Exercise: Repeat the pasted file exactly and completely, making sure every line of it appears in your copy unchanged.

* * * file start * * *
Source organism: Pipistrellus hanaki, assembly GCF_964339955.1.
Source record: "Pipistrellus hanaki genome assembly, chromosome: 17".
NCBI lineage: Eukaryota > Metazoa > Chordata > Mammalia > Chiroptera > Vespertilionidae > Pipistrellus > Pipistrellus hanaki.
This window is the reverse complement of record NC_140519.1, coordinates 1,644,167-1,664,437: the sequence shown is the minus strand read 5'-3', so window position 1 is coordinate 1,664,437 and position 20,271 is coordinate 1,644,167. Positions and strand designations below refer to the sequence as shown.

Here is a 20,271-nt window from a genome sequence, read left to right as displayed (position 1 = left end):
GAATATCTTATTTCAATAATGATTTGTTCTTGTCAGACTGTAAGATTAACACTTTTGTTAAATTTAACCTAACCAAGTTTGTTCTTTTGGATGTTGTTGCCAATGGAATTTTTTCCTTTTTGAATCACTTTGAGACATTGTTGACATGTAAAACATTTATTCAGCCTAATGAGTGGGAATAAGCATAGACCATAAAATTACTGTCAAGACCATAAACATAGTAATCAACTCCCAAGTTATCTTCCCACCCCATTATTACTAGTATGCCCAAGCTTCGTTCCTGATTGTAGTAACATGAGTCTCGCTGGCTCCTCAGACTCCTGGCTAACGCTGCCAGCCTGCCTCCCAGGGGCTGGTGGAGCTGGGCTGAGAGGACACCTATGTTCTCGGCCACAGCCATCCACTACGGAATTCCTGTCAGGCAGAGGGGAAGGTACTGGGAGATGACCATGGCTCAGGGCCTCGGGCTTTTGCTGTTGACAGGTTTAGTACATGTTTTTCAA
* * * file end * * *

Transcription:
Source organism: Pipistrellus hanaki, assembly GCF_964339955.1.
Source record: "Pipistrellus hanaki genome assembly, chromosome: 17".
NCBI lineage: Eukaryota > Metazoa > Chordata > Mammalia > Chiroptera > Vespertilionidae > Pipistrellus > Pipistrellus hanaki.
This window is the reverse complement of record NC_140519.1, coordinates 1,644,167-1,664,437: the sequence shown is the minus strand read 5'-3', so window position 1 is coordinate 1,664,437 and position 20,271 is coordinate 1,644,167. Positions and strand designations below refer to the sequence as shown.

Here is a 20,271-nt window from a genome sequence, read left to right as displayed (position 1 = left end):
GAATATCTTATTTCAATAATGATTTGTTCTTGTCAGACTGTAAGATTAACACTTTTGTTAAATTTAACCTAACCAAGTTTGTTCTTTTGGATGTTGTTGCCAATGGAATTTTTTCCTTTTTGAATCACTTTGAGACATTGTTGACATGTAAAACATTTATTCAGCCTAATGAGTGGGAATAAGCATAGACCATAAAATTACTGTCAAGACCATAAACATAGTAATCAACTCCCAAGTTATCTTCCCACCCCATTATTACTAGTATGCCCAAGCTTCGTTCCTGATTGTAGTAACATGAGTCTCGCTGGCTCCTCAGACTCCTGGCTAACGCTGCCAGCCTGCCTCCCAGGGGCTGGTGGAGCTGGGCTGAGAGGACACCTATGTTCTCGGCCACAGCCATCCACTACGGAATTCCTGTCAGGCAGAGGGGAAGGTACTGGGAGATGACCATGGCTCAGGGCCTCGGGCTTTTGCTGTTGACAGGTTTAGTACATGTTTTTCAA